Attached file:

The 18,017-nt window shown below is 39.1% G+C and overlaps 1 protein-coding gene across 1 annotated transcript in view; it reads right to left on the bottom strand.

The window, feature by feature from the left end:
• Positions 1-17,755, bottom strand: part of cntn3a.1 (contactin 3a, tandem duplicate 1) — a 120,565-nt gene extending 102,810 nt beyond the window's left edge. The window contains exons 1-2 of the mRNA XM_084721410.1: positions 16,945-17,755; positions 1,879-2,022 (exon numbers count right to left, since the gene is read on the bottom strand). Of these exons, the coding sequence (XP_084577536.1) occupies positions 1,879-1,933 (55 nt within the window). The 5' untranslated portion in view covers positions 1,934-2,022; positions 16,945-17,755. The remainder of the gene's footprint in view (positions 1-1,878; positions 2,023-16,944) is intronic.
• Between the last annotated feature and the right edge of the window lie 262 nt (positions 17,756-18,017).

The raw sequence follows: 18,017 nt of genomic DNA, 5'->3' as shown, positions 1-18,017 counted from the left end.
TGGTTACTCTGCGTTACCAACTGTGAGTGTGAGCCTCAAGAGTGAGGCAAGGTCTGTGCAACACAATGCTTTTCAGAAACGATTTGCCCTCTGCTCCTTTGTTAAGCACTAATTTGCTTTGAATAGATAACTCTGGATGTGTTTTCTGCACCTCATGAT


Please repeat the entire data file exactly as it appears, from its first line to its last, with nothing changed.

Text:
The 18,017-nt window shown below is 39.1% G+C and overlaps 1 protein-coding gene across 1 annotated transcript in view; it reads right to left on the bottom strand.

The window, feature by feature from the left end:
• Positions 1-17,755, bottom strand: part of cntn3a.1 (contactin 3a, tandem duplicate 1) — a 120,565-nt gene extending 102,810 nt beyond the window's left edge. The window contains exons 1-2 of the mRNA XM_084721410.1: positions 16,945-17,755; positions 1,879-2,022 (exon numbers count right to left, since the gene is read on the bottom strand). Of these exons, the coding sequence (XP_084577536.1) occupies positions 1,879-1,933 (55 nt within the window). The 5' untranslated portion in view covers positions 1,934-2,022; positions 16,945-17,755. The remainder of the gene's footprint in view (positions 1-1,878; positions 2,023-16,944) is intronic.
• Between the last annotated feature and the right edge of the window lie 262 nt (positions 17,756-18,017).

The raw sequence follows: 18,017 nt of genomic DNA, 5'->3' as shown, positions 1-18,017 counted from the left end.
TGGTTACTCTGCGTTACCAACTGTGAGTGTGAGCCTCAAGAGTGAGGCAAGGTCTGTGCAACACAATGCTTTTCAGAAACGATTTGCCCTCTGCTCCTTTGTTAAGCACTAATTTGCTTTGAATAGATAACTCTGGATGTGTTTTCTGCACCTCATGAT